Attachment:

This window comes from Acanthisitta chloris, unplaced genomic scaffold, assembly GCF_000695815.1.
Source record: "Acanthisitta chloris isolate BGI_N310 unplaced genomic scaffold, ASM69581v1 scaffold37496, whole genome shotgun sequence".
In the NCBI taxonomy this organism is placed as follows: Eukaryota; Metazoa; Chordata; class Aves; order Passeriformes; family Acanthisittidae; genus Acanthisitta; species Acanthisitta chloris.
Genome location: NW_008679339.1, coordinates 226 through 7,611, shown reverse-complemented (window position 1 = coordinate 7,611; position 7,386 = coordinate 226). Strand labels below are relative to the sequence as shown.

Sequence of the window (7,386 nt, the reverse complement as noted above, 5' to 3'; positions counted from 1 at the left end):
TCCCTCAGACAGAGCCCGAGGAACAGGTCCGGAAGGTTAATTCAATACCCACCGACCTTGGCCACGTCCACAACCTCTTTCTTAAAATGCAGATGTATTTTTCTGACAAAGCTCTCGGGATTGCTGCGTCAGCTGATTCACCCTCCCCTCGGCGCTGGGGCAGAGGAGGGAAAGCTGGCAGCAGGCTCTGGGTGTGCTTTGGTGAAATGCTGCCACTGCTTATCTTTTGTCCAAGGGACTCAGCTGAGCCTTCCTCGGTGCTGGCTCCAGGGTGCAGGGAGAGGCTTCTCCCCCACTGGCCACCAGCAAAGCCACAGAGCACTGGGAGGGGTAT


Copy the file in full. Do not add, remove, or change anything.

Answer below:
This window comes from Acanthisitta chloris, unplaced genomic scaffold, assembly GCF_000695815.1.
Source record: "Acanthisitta chloris isolate BGI_N310 unplaced genomic scaffold, ASM69581v1 scaffold37496, whole genome shotgun sequence".
In the NCBI taxonomy this organism is placed as follows: Eukaryota; Metazoa; Chordata; class Aves; order Passeriformes; family Acanthisittidae; genus Acanthisitta; species Acanthisitta chloris.
Genome location: NW_008679339.1, coordinates 226 through 7,611, shown reverse-complemented (window position 1 = coordinate 7,611; position 7,386 = coordinate 226). Strand labels below are relative to the sequence as shown.

Sequence of the window (7,386 nt, the reverse complement as noted above, 5' to 3'; positions counted from 1 at the left end):
TCCCTCAGACAGAGCCCGAGGAACAGGTCCGGAAGGTTAATTCAATACCCACCGACCTTGGCCACGTCCACAACCTCTTTCTTAAAATGCAGATGTATTTTTCTGACAAAGCTCTCGGGATTGCTGCGTCAGCTGATTCACCCTCCCCTCGGCGCTGGGGCAGAGGAGGGAAAGCTGGCAGCAGGCTCTGGGTGTGCTTTGGTGAAATGCTGCCACTGCTTATCTTTTGTCCAAGGGACTCAGCTGAGCCTTCCTCGGTGCTGGCTCCAGGGTGCAGGGAGAGGCTTCTCCCCCACTGGCCACCAGCAAAGCCACAGAGCACTGGGAGGGGTAT